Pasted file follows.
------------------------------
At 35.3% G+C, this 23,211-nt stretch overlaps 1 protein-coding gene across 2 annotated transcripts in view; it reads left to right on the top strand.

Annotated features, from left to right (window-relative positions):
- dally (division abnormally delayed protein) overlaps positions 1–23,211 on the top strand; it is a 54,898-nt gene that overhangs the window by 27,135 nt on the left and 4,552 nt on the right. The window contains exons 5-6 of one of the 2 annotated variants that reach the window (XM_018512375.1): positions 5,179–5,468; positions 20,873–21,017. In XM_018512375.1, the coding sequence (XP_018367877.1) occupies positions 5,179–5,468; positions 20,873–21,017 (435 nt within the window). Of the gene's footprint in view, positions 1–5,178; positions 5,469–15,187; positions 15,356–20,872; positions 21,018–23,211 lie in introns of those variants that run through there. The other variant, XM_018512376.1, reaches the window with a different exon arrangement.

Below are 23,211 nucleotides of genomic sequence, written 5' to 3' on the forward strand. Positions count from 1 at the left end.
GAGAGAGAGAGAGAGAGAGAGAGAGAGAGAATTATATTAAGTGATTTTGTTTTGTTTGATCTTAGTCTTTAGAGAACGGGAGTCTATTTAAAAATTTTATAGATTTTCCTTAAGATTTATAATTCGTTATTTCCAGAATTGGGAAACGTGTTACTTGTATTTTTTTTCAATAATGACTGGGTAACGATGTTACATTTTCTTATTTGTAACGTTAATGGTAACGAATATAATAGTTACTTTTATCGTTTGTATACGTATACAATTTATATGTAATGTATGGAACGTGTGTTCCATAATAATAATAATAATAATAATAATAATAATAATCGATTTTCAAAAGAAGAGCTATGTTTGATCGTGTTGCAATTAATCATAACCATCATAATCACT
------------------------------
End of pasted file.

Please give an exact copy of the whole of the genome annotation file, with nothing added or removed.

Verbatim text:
At 35.3% G+C, this 23,211-nt stretch overlaps 1 protein-coding gene across 2 annotated transcripts in view; it reads left to right on the top strand.

Annotated features, from left to right (window-relative positions):
- dally (division abnormally delayed protein) overlaps positions 1–23,211 on the top strand; it is a 54,898-nt gene that overhangs the window by 27,135 nt on the left and 4,552 nt on the right. The window contains exons 5-6 of one of the 2 annotated variants that reach the window (XM_018512375.1): positions 5,179–5,468; positions 20,873–21,017. In XM_018512375.1, the coding sequence (XP_018367877.1) occupies positions 5,179–5,468; positions 20,873–21,017 (435 nt within the window). Of the gene's footprint in view, positions 1–5,178; positions 5,469–15,187; positions 15,356–20,872; positions 21,018–23,211 lie in introns of those variants that run through there. The other variant, XM_018512376.1, reaches the window with a different exon arrangement.

Below are 23,211 nucleotides of genomic sequence, written 5' to 3' on the forward strand. Positions count from 1 at the left end.
GAGAGAGAGAGAGAGAGAGAGAGAGAGAGAATTATATTAAGTGATTTTGTTTTGTTTGATCTTAGTCTTTAGAGAACGGGAGTCTATTTAAAAATTTTATAGATTTTCCTTAAGATTTATAATTCGTTATTTCCAGAATTGGGAAACGTGTTACTTGTATTTTTTTTCAATAATGACTGGGTAACGATGTTACATTTTCTTATTTGTAACGTTAATGGTAACGAATATAATAGTTACTTTTATCGTTTGTATACGTATACAATTTATATGTAATGTATGGAACGTGTGTTCCATAATAATAATAATAATAATAATAATAATAATAATCGATTTTCAAAAGAAGAGCTATGTTTGATCGTGTTGCAATTAATCATAACCATCATAATCACT